LS: What was she like as a director?

CL: She was so open and yet decisive. She knew whom to listen to. She is one of the sweetest and most loving people. And I think it's really genuine. But she also has a kind of center and a confidence that allowed her to direct and he the authority.

LS: What is your part like?

CL: It was the most different character from Kate Austin I could find. I got all these offers for my hiatus where it said in the first paragraph: "And she's wearing an Armani suit." And I said, "No!" I didn't want to put on another designer suit because I really feel I'm a character actress and always have been.

LS: You happen to be a character actress in a very good envelope. Tell me about your husband, Tom.

CL: For many years I was a workaholic actress. When I didn't work I was depressed. My whole identity was in my work. And then I met Tommy in New York through mutual friends. And besides being incredibly handsome and sexy, he was this really, really nice human being.

LS: Was he a director then?

CL: He was a commercial director at that time and struggling to be a filmmaker. And he was also the funniest human being I had ever met. His ability to laugh at just about everything was really attractive to me. I also knew that he would be an extraordinary partner and father. He's a very nurturing person. And I knew that I would never be a full-time mom. I needed a partner who would be just as interested as I am in finding a balance between parenting and career. He really contributes a lot.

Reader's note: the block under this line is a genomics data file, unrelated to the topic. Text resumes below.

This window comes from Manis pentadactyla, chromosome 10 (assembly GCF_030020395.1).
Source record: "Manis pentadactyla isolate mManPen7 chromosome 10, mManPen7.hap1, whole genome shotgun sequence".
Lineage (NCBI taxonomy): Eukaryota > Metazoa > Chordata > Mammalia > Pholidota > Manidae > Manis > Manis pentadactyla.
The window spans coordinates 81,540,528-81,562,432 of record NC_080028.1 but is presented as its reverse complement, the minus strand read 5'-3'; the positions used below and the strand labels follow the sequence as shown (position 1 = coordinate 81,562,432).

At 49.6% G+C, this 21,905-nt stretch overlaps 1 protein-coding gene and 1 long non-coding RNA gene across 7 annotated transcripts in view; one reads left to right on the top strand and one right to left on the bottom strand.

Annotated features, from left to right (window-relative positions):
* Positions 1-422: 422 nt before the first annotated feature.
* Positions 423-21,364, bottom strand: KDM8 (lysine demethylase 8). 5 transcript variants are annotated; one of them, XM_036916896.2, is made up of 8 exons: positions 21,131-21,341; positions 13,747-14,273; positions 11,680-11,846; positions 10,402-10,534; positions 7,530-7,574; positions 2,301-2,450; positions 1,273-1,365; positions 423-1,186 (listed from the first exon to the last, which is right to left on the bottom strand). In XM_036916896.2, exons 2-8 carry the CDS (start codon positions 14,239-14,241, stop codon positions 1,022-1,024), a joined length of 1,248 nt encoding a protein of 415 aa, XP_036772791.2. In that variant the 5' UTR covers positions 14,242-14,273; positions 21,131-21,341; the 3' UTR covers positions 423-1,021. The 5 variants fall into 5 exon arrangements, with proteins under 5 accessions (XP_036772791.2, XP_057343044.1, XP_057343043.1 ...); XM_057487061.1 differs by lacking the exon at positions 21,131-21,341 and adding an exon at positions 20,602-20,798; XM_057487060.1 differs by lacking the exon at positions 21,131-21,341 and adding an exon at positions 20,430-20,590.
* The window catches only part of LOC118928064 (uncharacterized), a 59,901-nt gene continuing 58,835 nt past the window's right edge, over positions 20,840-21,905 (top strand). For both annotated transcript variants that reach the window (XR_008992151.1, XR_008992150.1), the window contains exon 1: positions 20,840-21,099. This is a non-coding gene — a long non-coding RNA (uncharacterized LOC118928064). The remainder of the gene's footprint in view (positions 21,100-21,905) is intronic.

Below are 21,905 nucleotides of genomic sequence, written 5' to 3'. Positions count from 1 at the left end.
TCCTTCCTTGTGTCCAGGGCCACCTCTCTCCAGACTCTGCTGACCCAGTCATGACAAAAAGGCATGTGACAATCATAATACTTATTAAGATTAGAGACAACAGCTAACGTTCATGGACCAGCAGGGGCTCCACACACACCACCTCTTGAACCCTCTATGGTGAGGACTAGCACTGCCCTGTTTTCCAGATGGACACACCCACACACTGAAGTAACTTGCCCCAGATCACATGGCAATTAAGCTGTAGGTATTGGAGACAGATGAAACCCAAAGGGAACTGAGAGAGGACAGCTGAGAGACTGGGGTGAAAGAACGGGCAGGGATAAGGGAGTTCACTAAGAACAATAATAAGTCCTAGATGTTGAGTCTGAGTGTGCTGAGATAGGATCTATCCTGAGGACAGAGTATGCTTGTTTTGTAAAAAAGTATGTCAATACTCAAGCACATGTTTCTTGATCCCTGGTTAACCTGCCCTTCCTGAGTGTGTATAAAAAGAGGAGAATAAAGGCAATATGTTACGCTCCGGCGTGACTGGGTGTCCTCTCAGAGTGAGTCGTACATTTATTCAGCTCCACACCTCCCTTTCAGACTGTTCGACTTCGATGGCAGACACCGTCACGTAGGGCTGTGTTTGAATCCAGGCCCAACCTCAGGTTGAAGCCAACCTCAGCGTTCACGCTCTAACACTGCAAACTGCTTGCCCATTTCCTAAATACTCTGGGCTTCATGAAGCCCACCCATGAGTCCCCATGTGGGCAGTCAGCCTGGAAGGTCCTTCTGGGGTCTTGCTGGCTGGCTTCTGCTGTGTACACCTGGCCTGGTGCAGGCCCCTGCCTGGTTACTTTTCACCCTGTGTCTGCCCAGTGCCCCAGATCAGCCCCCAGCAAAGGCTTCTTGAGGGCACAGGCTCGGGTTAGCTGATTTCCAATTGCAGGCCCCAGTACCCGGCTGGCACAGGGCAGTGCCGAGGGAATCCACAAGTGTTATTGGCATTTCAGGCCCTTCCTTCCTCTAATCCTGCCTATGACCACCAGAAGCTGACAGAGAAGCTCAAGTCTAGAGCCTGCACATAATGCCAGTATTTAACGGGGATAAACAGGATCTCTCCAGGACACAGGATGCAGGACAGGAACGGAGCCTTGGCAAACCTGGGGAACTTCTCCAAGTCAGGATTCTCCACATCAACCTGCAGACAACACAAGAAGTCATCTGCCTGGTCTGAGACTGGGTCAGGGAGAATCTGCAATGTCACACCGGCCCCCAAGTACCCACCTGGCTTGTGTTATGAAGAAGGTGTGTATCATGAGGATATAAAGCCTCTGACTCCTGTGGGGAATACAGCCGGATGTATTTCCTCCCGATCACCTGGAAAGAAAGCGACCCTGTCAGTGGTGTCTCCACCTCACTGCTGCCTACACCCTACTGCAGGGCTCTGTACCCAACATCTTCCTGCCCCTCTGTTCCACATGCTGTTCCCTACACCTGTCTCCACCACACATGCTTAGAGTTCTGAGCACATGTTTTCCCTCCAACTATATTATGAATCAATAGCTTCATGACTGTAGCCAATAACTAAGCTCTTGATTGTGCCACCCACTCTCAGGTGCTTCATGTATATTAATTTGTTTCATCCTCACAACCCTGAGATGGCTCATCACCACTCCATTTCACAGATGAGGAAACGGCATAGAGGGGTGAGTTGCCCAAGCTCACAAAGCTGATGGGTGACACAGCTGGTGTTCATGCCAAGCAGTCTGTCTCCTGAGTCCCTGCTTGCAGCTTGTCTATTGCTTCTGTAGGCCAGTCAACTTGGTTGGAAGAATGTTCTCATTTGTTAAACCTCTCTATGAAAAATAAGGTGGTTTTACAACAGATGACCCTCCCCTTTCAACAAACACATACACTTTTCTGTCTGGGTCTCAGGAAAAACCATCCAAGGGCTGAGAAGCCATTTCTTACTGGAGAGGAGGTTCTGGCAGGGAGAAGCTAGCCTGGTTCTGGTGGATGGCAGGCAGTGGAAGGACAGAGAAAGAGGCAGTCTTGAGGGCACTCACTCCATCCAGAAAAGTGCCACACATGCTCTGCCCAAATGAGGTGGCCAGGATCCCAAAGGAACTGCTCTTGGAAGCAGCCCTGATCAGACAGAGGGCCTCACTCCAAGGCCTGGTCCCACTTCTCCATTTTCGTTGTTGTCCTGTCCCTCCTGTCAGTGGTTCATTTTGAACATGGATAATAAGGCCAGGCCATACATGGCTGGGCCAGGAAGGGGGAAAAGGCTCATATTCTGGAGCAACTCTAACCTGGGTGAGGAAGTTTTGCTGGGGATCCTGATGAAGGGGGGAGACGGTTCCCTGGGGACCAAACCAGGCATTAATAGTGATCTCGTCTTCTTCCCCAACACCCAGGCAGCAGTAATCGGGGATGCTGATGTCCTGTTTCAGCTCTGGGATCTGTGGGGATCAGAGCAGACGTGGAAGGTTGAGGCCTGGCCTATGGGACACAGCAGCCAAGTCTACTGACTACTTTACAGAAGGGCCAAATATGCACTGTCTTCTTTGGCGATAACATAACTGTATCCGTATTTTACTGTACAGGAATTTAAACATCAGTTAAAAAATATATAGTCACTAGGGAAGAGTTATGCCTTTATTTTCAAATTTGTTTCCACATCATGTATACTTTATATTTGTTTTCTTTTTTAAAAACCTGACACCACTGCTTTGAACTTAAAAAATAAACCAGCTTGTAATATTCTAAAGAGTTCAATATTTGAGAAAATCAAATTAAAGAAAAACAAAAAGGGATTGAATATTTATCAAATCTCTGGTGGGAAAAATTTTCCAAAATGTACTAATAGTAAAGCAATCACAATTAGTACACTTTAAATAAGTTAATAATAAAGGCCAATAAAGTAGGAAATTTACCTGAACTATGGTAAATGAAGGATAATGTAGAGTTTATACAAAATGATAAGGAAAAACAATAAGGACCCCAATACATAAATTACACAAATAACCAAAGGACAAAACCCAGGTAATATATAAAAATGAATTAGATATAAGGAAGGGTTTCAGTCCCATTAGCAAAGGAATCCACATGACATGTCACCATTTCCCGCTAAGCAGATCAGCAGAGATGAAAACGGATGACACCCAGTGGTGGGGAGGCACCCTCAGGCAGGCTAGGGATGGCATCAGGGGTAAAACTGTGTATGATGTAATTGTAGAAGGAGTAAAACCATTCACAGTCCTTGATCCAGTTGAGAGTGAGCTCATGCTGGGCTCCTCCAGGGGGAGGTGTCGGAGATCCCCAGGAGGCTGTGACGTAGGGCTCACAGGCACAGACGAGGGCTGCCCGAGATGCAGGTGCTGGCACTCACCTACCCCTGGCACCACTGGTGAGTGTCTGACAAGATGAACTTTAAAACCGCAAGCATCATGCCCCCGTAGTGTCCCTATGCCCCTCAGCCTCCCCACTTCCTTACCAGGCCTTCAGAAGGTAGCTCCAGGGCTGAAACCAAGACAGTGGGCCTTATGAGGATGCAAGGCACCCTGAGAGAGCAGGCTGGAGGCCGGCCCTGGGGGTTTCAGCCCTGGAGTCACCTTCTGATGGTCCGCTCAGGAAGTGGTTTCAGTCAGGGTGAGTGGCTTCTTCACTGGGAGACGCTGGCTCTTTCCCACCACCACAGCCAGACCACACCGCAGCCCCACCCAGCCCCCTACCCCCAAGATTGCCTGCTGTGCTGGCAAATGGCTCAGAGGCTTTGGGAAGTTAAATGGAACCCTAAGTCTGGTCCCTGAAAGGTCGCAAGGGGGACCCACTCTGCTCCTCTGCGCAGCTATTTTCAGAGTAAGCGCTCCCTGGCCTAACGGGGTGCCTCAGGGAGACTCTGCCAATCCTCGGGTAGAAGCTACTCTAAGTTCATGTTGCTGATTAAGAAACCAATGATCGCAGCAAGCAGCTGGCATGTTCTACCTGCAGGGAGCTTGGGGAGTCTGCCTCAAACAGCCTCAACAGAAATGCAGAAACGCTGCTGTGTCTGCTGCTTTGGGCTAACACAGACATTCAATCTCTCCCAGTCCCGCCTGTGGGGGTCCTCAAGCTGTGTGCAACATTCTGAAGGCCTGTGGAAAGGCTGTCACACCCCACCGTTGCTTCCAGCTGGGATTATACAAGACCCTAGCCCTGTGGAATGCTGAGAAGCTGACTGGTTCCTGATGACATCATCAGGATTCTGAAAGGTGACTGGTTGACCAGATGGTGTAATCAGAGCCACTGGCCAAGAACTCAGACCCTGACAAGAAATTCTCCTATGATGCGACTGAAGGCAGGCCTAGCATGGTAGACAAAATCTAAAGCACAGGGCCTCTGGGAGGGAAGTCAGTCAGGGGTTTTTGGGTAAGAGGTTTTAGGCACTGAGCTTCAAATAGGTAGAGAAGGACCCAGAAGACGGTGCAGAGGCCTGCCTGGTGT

LS: Is he supportive of your career?

CL: Completely. It was awkward for about five minutes when I won the Oscar for directing.

LS: You said, "Honey, I've accepted this for you."

CL: I did. I thanked him because he taught me just about everything I know about directing, and helped me so much. He's been amazingly supportive. And he'll win his own Oscars. He's so talented.

LS: You've got to keep making each other feel equal.

CL: Yes, that's good advice.

LS: What are the most important things you're tying to teach your children?

CL: We want them to help people who don't have what we have. I also want to teach them about honesty, about communication, which to me is the key in loving and being close to people--not being afraid to he honest. I want them to have courage to go after whatever they are passionate about. And I want to teach them tolerance, to celebrate people's differences rather than being threatened or frightened by them.